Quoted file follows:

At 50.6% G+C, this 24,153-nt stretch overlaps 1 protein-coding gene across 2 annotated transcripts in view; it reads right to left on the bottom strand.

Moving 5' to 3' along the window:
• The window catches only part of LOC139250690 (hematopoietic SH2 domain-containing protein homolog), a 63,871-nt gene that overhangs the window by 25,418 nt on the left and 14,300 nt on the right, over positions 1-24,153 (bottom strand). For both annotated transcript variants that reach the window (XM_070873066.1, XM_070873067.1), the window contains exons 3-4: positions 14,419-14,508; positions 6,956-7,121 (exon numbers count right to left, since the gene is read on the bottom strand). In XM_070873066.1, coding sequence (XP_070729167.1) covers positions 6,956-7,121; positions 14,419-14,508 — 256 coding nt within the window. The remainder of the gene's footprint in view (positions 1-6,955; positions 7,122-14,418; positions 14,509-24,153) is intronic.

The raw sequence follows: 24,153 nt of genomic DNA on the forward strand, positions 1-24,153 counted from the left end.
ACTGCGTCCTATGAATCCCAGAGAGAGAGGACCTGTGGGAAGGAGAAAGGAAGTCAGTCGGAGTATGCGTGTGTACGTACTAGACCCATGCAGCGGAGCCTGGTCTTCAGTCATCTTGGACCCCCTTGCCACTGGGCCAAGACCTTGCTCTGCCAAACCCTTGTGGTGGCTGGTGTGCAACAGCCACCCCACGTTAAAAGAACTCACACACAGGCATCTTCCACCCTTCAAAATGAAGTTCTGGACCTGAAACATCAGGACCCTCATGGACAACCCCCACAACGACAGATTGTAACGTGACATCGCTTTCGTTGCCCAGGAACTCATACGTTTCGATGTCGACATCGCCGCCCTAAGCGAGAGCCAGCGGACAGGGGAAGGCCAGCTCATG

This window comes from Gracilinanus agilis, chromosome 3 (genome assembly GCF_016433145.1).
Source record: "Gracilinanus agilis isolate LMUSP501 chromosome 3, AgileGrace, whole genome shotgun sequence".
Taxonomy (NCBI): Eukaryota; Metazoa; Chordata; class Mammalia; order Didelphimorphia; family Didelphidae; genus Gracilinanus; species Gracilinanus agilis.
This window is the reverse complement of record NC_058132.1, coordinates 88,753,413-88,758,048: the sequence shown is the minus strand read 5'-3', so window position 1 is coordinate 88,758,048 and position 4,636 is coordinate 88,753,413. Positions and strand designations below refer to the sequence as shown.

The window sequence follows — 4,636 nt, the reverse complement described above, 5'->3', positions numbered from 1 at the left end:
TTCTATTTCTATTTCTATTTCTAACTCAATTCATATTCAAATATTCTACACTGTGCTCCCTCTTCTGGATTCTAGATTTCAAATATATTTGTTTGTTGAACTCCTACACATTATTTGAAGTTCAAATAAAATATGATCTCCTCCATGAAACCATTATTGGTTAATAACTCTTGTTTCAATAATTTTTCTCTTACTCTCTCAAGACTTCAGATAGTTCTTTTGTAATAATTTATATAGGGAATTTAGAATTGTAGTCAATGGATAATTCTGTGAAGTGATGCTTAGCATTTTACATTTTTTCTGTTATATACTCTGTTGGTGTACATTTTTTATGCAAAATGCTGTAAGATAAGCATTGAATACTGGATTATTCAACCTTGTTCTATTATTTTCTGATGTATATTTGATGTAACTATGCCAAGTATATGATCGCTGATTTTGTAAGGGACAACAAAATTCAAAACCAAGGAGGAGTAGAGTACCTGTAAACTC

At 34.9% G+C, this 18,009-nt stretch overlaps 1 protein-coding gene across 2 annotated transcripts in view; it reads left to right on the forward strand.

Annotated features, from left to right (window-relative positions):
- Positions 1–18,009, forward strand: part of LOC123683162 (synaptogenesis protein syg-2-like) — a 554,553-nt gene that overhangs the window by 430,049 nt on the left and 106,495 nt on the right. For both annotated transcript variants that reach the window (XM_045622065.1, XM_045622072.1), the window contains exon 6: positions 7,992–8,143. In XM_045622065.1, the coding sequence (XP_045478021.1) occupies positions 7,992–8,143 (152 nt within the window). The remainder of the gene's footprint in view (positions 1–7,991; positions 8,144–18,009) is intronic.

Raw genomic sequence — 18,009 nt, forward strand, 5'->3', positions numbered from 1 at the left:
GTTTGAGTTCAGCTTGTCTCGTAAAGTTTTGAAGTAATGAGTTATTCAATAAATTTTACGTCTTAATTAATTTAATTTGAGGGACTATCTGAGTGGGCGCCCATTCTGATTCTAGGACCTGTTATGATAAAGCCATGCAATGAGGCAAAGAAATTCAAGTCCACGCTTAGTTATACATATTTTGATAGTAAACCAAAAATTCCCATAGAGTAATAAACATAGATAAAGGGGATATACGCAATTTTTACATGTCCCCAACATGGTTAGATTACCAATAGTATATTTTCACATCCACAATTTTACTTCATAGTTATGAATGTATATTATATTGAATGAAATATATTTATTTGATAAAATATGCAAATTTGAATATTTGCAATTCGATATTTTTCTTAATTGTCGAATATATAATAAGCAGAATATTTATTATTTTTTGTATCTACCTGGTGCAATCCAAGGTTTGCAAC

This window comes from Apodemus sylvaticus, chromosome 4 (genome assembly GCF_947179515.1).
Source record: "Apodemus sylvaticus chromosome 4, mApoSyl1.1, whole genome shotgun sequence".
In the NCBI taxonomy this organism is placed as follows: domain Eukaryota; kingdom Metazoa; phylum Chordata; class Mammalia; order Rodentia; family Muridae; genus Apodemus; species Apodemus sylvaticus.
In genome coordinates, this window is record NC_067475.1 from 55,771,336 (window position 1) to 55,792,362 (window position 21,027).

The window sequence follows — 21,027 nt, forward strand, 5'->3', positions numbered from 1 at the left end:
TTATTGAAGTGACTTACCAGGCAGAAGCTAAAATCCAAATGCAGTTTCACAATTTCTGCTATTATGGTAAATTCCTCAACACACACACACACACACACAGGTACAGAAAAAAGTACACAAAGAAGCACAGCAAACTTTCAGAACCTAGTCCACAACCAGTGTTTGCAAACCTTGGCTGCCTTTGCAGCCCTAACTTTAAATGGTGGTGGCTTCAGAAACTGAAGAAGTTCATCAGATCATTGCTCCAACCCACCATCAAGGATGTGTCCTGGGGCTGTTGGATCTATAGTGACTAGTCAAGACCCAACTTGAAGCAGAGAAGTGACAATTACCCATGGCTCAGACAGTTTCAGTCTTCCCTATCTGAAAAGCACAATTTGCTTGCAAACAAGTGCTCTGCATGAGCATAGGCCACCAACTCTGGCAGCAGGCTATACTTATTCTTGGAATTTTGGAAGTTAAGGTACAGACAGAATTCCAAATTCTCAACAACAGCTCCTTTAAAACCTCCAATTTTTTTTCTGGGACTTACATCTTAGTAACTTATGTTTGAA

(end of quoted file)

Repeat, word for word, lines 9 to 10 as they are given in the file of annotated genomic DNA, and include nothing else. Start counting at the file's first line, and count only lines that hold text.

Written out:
This window is the reverse complement of record NC_058132.1, coordinates 88,753,413-88,758,048: the sequence shown is the minus strand read 5'-3', so window position 1 is coordinate 88,758,048 and position 4,636 is coordinate 88,753,413. Positions and strand designations below refer to the sequence as shown.

The window sequence follows — 4,636 nt, the reverse complement described above, 5'->3', positions numbered from 1 at the left end: